DMin, Leadership and Global Perspectives: Crafting Ministry in an Interconnected World

And They’ll Know We are Christians By Our Love

Written by: on March 5, 2015

We are one in the Spirit, we are one in the Lord,

We are one in the Spirit, we are one in the Lord,

And we pray that all unity may one day be restored.



And they’ll know we are Christians by our love, by our love,

Yes, they’ll know we are Christians by our love.


We will walk with each other, we will walk hand in hand,

We will walk with each other, we will walk hand in hand,

And together we’ll spread the news that God is in our land.


We will work with each other, we will work side by side,

We will work with each other, we will work side by side,

And we’ll guard each one’s dignity and save each one’s pride.


Though this hymn is over 30 years old, it seems as though it could have been written for this week’s readings – Andrew Marin’s Love is an Orientation: Elevating the Conversation with the Gay Community and Adrian Thatcher’s God, Sex, and Gender: An Introduction. Peter Scholtes wrote the hymn “They’ll Know We Are Christians by Our Love” while he was a parish priest at St. Brendan’s on the south side of Chicago in the 1960s. At the time, he was leading a youth choir out of the church basement and was looking for an appropriate song for a series of ecumenical, interracial events. When he couldn’t find such a song, he wrote the now-famous hymn in a single day. I love what it says: we’ll be recognized as Christians – true disciples of Christ – not by our rhetoric or our politics or even the soundness of our theology, but by our love.

The two books this week embodied this hymn. Adrian Thatcher in God, Sex & Gender attempted to address three things: how to read the Bible in relation to sex and gender; how to read biblical passages purporting to condemn homosexuality; and how to read biblical passages which demean women as unequal to men. Being a five year old stuck in a thirty-five year old’s body, I blushed more than once reading this book. Andrew Marin and I connected much more through his plain-speak in Love is an Orientation.

Marin’s story resonated with my own experiences, especially in college. I stuck with the conservative, evangelical InterVarsity and Campus Crusade crowds, and while I never publically spoke out against the LGBT community, I did carry judgmental and disapproving thoughts and opinions. And then it happened. One of my closest friends, someone I had known since third grade, told me over text message, “So…I’m gay.” I will never forget that moment. I was shocked, but I wasn’t. Knowing him as well as I did, I questioned from time to time if he was struggling with his identity and sexuality. But his blurted out words, “So…I’m gay,” seemed pensive, yet dashed with relief. He was so nervous to tell me, but so thankful to finally live in the open. And then we went deeper. The hurt he expressed in his following messages cut straight to my heart. His parents shut him out, with only his brother listening to his cries for desperation. Despite living in a liberal community of Boston, he still felt like an outcast, struggling to connect. When I read Marin’s words, “My heart yearned for authentic Christianity – one where people from both communities lived together in a shared belief in Christ admidst the struggle,” my heart remembered these deep conversations and struggles with my friend. My friend was raised Christian, devout in his faith, and now the doors were closed to his faith family.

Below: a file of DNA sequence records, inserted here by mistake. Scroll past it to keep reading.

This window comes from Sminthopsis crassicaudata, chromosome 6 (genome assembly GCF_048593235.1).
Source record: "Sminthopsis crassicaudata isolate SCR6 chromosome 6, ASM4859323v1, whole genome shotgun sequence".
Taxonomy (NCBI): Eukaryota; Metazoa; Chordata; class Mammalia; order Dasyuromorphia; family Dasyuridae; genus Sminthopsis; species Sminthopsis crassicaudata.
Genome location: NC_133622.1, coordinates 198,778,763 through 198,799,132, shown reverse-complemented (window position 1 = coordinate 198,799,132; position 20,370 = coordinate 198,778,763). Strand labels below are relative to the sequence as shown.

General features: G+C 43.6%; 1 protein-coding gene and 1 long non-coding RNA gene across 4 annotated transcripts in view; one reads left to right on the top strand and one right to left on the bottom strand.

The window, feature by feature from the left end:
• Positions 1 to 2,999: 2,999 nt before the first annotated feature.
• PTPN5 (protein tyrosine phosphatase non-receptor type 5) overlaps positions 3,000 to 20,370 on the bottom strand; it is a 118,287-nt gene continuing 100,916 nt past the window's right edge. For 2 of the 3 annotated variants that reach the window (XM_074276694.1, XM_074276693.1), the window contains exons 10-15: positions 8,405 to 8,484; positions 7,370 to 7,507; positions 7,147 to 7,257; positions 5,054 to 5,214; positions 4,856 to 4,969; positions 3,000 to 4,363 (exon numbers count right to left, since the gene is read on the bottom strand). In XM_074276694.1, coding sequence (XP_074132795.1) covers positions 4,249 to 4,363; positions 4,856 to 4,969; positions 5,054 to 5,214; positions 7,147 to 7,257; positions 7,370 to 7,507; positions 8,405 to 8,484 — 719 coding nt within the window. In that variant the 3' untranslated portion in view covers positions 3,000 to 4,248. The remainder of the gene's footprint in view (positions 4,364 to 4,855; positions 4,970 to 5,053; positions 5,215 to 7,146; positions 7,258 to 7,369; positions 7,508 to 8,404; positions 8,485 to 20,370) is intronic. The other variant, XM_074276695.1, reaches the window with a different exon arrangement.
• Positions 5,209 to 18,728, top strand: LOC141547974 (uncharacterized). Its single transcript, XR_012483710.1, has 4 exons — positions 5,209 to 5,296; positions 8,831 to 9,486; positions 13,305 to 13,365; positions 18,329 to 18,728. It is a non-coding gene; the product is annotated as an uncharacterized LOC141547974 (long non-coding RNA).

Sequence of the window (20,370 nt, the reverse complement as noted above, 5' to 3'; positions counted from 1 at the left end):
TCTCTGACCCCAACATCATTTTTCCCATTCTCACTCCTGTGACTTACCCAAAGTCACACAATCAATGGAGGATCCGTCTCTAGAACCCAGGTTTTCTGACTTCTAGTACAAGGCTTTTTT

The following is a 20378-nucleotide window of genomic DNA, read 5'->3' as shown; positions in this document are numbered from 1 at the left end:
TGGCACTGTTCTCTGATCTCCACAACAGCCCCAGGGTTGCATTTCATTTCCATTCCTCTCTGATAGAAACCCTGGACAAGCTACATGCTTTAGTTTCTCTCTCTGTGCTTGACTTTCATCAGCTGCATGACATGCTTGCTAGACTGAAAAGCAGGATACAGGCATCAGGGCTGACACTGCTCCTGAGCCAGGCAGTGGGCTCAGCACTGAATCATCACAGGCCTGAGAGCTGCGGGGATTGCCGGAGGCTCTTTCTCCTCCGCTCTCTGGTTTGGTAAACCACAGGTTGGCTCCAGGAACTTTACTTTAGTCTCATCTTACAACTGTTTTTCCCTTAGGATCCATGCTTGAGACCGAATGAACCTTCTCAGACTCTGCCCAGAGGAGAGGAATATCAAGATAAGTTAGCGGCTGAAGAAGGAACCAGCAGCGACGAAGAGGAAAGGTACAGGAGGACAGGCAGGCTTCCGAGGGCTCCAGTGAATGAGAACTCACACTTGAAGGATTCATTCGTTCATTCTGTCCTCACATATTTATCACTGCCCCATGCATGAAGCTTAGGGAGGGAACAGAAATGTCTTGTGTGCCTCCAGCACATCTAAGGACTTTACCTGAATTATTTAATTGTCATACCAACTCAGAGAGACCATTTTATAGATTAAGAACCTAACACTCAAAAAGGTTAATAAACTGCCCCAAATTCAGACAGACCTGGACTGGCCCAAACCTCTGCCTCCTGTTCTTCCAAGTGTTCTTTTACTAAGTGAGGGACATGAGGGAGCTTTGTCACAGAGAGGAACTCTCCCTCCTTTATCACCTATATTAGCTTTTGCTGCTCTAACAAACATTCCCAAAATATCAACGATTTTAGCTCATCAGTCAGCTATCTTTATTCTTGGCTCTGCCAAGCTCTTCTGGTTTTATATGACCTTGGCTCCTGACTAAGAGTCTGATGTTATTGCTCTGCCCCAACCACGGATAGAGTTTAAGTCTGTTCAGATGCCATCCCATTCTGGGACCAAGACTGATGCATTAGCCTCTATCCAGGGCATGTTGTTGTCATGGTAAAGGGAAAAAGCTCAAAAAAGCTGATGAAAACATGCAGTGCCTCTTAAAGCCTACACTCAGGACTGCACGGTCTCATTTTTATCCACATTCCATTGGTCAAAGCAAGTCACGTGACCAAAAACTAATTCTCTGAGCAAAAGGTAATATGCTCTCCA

Fast-forward five years later, and my friend had met a man. They had been in a monogamous relationship for three years, and when Massachusetts passed legislation, they were among the first to get married. This was a watershed event in my life. I attended the wedding apprehensively, but wanting to support the friend I had known for nearly my whole life. Aware that his parents may or may not attend, he needed the love and support of family. The wedding was beautiful. The guests were massively supportive and kind. As it should have been, this was a true celebration of two people who loved and cared deeply for one another. Honestly, I don’t think I had experience that much love and adoration in one room in any of the other weddings I have attended or officiated. The community of support was incredible. It was a shock. My heart was anxious with questions of everything I had ever believed. Perhaps this is why Marin’s book spoke to me so heavily.